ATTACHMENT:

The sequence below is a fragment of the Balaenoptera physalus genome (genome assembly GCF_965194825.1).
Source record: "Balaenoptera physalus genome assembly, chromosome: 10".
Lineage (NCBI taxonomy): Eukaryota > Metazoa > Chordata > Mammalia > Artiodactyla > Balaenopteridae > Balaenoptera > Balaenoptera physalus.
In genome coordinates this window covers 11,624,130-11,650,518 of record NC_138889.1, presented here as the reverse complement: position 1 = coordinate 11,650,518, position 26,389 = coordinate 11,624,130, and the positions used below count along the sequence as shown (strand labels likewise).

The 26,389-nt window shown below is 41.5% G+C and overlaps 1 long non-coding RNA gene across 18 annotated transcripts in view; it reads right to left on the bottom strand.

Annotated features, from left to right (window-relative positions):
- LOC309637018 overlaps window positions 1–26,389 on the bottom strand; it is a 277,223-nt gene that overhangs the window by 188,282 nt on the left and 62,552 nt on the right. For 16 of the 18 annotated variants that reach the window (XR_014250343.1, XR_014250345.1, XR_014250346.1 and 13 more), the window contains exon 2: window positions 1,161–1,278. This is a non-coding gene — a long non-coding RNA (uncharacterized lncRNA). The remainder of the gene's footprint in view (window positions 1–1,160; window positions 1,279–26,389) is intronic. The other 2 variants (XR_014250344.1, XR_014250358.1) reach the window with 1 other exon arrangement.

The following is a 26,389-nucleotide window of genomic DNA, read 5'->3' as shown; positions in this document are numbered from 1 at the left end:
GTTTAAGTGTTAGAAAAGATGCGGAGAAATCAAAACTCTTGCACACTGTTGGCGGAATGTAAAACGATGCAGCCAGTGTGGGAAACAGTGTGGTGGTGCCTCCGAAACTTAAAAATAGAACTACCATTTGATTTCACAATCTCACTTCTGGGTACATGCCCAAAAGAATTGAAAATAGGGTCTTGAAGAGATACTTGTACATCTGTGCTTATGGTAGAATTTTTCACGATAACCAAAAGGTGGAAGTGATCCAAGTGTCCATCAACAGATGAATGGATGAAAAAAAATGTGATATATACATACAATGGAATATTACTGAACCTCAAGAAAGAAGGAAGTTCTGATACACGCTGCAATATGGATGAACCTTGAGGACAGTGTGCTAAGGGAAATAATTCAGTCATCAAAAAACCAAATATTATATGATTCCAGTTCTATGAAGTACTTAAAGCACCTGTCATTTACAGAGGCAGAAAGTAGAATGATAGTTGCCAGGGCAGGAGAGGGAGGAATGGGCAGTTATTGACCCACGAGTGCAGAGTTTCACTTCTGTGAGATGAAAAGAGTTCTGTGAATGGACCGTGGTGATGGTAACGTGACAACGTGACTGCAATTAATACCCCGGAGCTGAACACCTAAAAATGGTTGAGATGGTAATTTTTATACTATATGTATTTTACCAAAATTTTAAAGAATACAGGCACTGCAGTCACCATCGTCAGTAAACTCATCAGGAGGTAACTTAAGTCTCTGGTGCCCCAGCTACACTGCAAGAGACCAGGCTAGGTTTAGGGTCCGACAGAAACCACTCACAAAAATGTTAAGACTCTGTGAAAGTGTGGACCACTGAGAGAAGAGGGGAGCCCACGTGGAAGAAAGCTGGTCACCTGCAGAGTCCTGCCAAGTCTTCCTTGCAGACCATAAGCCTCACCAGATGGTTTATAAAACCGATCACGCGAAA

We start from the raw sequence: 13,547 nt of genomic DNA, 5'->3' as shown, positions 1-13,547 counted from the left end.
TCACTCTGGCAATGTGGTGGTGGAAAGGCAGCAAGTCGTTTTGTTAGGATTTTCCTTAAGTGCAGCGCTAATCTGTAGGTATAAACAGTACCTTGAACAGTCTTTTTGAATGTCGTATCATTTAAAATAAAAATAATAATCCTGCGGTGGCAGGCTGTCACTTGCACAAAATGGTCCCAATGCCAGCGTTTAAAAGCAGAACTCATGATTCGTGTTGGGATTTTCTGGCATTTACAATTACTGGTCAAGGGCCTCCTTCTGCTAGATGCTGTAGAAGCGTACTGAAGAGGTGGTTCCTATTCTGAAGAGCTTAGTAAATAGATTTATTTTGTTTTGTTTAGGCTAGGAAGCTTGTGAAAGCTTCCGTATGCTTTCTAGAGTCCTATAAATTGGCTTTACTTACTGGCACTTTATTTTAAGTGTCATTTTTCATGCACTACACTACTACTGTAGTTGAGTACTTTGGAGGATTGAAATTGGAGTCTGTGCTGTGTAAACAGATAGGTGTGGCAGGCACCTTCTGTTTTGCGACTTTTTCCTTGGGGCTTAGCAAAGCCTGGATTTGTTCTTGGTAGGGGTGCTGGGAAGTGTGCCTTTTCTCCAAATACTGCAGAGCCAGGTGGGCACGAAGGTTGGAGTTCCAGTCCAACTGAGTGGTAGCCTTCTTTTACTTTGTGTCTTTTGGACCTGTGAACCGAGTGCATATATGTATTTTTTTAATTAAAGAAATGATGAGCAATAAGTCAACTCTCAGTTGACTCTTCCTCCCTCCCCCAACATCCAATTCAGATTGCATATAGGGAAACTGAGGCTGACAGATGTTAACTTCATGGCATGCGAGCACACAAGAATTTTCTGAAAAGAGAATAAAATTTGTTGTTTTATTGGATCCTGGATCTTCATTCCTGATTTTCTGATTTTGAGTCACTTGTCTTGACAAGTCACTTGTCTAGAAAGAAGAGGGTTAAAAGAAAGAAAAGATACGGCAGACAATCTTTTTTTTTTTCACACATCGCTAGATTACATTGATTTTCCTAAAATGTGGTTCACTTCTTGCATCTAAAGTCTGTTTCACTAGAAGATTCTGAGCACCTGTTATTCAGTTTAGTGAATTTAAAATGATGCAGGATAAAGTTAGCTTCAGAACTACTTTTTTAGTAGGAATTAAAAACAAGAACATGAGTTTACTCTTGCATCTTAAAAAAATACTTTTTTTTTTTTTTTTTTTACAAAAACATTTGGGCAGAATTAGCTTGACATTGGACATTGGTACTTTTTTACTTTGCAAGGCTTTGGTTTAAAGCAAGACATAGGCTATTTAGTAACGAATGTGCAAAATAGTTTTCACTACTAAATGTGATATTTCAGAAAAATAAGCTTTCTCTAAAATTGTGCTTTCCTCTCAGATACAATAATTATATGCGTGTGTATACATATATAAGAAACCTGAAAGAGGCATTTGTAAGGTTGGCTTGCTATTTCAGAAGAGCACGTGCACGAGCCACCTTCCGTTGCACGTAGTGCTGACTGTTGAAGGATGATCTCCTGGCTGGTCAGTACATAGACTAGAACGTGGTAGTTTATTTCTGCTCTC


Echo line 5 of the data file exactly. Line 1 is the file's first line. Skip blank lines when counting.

The 26,389-nt window shown below is 41.5% G+C and overlaps 1 long non-coding RNA gene across 18 annotated transcripts in view; it reads right to left on the bottom strand.